“Thank you for being a great mother and father to your children”
In celebration of International Women’s Day 2020, WFP puts the spotlight on one of its women beneficiaries empowered by WFP’s community-based asset creation act
This year’s theme, “I am Generation Equality: Realizing Women’s Rights,” is an underpinning to the possibility of a world where women and men are equal contributors to the well-being of their families and communities. In 2019, WFP’s work in conflict-affected Marawi City has led to a growing number of women participating in asset creation projects such as farming, raising livestock, and maintaining nurseries. The outcome results showed that the participation of women in these activities led to men becoming more involved in household chores and taking pride in sharing the decision-making on the use of cash in their households.
Mairah is a beneficiary to WFP’s cash-based assistance programme in Marawi, a city that was sieged by ISIS-inspired Abu Sayyaff/Maute Group causing displacement to 77,000 families in and around the city. As WFP shifted its interventions towards more sustainable livelihood solutions, its asset creation activities became a catalyst for women to come out of their homes and participate in the rebuilding of their communities. In a short interview, we asked Mairah to talk about what makes her proud of being a woman and how the livelihood assistance has changed her family’s lives for the better, revealing a glimpse of how simple yet genuine their aspirations are for their families.
Interview conducted by Jaslin Masbud
What makes you proud to be a woman?
For me, the beauty of being a woman is to be able to be contribute to the development of our community and to be a good mother to my children.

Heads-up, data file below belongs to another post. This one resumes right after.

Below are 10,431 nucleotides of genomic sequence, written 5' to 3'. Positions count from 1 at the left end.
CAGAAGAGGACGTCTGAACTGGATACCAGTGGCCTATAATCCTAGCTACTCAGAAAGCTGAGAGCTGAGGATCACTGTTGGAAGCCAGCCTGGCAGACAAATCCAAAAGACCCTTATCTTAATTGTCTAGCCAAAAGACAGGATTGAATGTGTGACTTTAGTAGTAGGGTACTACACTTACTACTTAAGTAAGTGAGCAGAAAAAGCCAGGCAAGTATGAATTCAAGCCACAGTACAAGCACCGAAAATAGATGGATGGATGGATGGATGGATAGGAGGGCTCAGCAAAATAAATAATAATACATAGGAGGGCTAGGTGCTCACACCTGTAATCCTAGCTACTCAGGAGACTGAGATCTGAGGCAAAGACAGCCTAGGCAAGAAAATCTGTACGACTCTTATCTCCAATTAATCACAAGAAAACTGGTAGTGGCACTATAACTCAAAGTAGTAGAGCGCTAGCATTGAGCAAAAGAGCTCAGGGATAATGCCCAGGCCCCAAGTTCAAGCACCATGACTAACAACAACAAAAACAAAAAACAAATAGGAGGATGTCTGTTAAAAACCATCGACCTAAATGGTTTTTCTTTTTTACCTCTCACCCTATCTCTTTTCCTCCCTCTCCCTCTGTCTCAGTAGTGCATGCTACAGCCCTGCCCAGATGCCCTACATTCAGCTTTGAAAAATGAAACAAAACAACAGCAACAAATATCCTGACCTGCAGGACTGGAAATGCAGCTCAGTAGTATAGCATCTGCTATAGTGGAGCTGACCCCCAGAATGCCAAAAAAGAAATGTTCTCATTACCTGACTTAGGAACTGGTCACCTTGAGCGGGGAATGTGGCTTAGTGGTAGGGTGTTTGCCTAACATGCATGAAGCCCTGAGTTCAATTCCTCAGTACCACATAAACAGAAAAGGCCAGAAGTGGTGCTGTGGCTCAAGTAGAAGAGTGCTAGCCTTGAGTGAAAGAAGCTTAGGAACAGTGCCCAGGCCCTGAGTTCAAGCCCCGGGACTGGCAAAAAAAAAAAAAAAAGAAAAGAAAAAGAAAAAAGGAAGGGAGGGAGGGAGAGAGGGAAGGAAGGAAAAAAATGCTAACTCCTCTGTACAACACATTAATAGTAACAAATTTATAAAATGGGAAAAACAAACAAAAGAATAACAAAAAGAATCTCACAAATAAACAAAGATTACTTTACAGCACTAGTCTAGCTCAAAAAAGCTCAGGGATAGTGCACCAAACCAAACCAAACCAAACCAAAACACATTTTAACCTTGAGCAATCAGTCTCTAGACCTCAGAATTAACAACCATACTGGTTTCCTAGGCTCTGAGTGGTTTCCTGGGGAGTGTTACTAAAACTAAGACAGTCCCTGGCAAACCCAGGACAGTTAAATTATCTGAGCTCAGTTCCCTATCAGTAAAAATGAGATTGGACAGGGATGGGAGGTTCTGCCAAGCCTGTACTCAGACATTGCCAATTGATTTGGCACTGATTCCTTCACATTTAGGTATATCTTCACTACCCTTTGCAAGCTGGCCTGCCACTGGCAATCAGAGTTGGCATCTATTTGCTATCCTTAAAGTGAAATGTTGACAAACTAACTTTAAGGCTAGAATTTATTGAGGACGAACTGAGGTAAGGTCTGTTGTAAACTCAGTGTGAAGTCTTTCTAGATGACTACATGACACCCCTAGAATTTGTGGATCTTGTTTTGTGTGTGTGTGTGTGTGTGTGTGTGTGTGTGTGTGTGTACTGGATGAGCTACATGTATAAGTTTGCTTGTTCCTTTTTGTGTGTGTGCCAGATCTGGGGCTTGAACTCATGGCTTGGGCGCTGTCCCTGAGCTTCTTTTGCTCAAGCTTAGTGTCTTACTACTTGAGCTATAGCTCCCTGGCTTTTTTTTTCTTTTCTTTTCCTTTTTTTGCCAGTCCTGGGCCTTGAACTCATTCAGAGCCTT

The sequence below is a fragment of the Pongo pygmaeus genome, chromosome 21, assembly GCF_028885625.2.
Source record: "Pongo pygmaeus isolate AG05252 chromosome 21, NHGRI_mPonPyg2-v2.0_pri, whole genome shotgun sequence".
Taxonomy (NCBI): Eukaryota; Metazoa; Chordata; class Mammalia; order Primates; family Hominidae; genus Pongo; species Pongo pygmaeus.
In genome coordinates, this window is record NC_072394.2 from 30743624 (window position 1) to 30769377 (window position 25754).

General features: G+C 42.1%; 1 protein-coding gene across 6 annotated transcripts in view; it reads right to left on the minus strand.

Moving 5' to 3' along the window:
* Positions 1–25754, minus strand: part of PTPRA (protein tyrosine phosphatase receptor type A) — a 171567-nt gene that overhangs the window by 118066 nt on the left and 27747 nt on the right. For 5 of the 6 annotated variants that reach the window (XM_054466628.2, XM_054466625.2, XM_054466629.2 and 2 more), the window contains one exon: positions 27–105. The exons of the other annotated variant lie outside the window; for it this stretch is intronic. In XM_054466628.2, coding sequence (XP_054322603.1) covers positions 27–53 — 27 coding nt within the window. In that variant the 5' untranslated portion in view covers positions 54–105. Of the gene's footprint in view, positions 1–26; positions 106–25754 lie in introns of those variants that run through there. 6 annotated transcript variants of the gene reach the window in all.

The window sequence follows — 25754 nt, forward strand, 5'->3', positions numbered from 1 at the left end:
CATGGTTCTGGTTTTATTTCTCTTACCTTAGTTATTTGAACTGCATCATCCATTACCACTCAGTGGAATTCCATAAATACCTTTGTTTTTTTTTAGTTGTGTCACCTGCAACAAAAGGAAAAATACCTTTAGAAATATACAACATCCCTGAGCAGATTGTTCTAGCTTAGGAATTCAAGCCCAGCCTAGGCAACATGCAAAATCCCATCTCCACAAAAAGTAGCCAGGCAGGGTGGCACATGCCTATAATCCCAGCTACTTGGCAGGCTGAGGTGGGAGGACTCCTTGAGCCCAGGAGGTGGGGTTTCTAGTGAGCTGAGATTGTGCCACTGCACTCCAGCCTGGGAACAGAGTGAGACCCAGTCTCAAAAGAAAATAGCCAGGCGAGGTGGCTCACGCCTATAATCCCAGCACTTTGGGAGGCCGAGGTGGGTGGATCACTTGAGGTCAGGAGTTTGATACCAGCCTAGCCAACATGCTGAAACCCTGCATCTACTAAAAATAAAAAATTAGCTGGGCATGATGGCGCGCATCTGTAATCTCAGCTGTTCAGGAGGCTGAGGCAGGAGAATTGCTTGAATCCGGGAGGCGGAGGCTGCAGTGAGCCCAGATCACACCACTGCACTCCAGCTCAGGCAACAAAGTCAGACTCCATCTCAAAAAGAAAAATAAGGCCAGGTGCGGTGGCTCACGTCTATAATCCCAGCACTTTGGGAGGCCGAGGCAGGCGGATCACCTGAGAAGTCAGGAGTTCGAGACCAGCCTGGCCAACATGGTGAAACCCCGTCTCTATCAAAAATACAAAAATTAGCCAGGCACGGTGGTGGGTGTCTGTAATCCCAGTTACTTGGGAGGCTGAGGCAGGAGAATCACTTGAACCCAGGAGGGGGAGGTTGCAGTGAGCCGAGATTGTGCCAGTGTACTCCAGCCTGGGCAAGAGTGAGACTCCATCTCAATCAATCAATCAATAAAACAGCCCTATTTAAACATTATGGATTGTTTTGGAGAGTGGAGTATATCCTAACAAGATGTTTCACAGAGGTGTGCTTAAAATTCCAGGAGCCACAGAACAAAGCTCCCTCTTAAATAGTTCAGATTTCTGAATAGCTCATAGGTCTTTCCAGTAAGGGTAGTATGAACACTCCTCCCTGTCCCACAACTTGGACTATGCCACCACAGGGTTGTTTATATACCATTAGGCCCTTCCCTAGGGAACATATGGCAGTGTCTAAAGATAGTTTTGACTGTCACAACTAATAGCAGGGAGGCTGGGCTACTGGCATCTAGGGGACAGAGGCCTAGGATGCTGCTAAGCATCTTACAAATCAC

What is your biggest achievement as a woman?
The most important thing I have done as a mother is to raise my children well. I performed both the roles of a mother and a father. I raised them and sent them to school despite the challenges of being a widow.
How do you juggle your responsibilities as a mother and a breadwinner?
I do proper time management. In the morning, when my children go to school, I go to the field to work and I only come home when it is time for salah (prayer).
How did you know about WFP’s asset creation activities?
I learned about WFP’s livelihood assistance through the barangay (community) local government and the City Agriculture Office. They visited our house and our farmland. They surveyed and validated the farmers in our community.
What were the results of your participation in WFP’s asset creation activities?
We were able to receive financial assistance (in exchange of our farming work) and we used it to buy food and farming tools, and the remaining money was saved for the education of my children. Aside from that, we were also given a chance to participate in Kawiyagan (livelihood fair) and sell our farm produce there. It was a big help for us as we were able to sell our produce there such as eggplant, tomatoes, and cucumber, among others.
What are your plans after the implementation of said activities?
I will definitely work harder because farming is the bread and butter of my family.
What are your dreams for your family?
My dream is that my children finish their studies and that they will eventually have a good job afterwards. I also wish for them to be safe from diseases and that they live peacefully and happily.
If you can talk to yourself ten years ago, what would you say to her?
Thank you. Thank you for being a great mother and father to your children. Thank you because you did not give up and you endured all the hardships in your life. Thank you for setting a good example to your children and to other women.